What’s worse than a public policy debate that turns bitter and impolite? Well, for one, having the courts step into the marketplace of ideas to judge which side of a debate has the best “facts.”
Yet that’s what Michael Mann has invited the D.C. court system to do. In response to some scathing criticism of his methodologies and an allegation of scientific misconduct, the author of the infamous “hockey stick” models of global warming -- because they resemble the shape of a hockey stick, with temperatures rising drastically beginning in the 1900s -- has taken the global climate change debate to a record low by suing the Competitive Enterprise Institute, National Review, and two individual commentators. The good Dr. Mann claims that some blogposts alleging his work to be “fraudulent” and “intellectually bogus” were libelous. (For more background on the matter, see this excellent summary by NR's editor Rich Lowry; linking to that post is partly what led Mann to target CEI.)
The D.C. trial court rejected the defendants’ motion to dismiss this lawsuit, holding that their criticism could be taken as a provably false assertion of fact because the EPA, among other bodies, have approved of Mann’s methodologies. In essence, the court seems to cite a consensus as a means of censoring a minority view. The defendants appealed to the D.C. Court of Appeals (the highest court in the District of Columbia).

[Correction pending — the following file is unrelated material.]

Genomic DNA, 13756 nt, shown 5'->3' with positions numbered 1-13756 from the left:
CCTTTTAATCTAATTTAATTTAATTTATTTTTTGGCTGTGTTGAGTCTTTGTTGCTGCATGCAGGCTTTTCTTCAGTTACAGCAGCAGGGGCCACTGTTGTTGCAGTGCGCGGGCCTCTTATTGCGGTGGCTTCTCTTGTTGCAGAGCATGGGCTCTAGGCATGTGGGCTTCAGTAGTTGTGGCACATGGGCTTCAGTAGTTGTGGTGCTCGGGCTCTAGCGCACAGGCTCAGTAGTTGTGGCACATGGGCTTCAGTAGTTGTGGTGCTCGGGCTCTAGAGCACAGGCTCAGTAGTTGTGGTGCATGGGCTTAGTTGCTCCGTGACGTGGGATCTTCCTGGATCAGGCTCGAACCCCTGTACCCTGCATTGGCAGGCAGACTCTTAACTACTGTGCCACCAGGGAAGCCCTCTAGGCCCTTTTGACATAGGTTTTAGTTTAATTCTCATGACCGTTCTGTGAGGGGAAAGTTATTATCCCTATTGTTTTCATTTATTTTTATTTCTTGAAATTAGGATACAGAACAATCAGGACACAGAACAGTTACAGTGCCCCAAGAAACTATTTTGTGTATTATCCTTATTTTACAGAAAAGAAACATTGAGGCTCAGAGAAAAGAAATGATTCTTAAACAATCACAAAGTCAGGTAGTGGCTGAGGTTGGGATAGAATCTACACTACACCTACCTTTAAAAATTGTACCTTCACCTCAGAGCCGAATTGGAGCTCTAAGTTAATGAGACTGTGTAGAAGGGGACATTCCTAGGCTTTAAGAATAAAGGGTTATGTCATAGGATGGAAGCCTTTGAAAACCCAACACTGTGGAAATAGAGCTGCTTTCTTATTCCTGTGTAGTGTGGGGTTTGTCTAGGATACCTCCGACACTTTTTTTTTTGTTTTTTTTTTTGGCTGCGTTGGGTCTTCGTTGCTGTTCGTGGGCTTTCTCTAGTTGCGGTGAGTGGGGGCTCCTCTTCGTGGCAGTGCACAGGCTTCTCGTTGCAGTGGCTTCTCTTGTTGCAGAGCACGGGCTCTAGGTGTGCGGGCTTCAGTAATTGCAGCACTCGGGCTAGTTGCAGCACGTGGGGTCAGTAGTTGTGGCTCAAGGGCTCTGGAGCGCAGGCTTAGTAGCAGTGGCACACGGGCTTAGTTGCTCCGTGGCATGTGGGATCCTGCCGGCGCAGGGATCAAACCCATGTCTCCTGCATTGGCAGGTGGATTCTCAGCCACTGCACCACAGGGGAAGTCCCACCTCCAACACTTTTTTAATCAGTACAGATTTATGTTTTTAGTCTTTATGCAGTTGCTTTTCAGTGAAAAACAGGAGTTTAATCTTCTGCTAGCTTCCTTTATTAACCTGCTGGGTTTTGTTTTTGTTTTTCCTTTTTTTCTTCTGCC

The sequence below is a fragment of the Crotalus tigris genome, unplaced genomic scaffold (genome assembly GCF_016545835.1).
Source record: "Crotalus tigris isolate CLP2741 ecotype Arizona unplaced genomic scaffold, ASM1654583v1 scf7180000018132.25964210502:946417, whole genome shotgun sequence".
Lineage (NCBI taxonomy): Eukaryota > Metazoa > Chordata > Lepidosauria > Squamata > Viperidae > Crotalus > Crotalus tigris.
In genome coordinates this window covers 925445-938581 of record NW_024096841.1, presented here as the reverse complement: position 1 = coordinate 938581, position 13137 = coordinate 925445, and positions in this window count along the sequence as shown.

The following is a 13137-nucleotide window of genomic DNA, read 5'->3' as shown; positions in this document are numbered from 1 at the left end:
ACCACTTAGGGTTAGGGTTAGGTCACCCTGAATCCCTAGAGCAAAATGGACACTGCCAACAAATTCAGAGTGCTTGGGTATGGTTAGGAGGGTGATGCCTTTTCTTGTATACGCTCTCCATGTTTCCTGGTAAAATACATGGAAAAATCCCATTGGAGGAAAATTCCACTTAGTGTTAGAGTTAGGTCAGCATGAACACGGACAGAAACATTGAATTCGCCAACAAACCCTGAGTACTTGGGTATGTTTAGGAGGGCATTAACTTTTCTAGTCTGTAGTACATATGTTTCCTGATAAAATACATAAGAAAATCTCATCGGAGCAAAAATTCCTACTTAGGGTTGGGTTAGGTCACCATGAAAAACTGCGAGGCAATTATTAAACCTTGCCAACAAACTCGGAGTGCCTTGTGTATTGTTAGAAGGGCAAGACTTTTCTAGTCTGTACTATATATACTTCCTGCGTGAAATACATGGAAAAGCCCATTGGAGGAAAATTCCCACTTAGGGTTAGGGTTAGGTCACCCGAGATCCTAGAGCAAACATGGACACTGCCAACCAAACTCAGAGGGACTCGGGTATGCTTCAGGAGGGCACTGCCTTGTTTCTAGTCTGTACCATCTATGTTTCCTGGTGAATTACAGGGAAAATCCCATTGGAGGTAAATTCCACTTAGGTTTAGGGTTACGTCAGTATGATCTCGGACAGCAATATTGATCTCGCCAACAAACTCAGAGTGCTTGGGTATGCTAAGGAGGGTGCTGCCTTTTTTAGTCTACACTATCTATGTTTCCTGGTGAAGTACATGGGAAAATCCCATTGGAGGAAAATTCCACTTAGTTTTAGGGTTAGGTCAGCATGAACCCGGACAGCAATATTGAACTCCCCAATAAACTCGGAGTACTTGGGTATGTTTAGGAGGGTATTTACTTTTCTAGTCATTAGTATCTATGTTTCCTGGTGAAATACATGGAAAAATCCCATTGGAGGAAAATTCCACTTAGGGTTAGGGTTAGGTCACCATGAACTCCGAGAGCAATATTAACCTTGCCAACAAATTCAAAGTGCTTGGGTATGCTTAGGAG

Cato has now filed a brief, joined by three other think tanks, in which we urge the court to stay out of the business of refereeing scientific debates. (And if you liked our "truthiness" brief, you'll enjoy this one.)
We argue that the First Amendment demands that failing to leave room for the marketplace of ideas to operate stifles academic and scientific progress, and that judges are ill-suited to officiate policy disputes -- as history has shown time and again. The lower court clearly got it wrong here -- and there are numerous cases where courts have more judiciously treated similarly harsh assertions for what they really are: expressions of disagreement on public policy that, even if hyperbolic, are among the forms of speech most deserving of constitutional protection.
The point in this appeal is that courts should not be coming up with new terms like “scientific fraud” to squeeze debate over issues impacting government policy into ordinary tort law. Dr. Mann is not like a corner butcher falsely accused of putting his thumb on the scale or mixing horsemeat into the ground beef. He is a vocal leader in a school of scientific thought that has had major impact on government policies.
Public figures must not be allowed to use the courts to muzzle their critics. Instead, as the U.S. Supreme Court has repeatedly taught, open public debate resolves these sorts of disputes. The court here should let that debate continue outside the judicial system.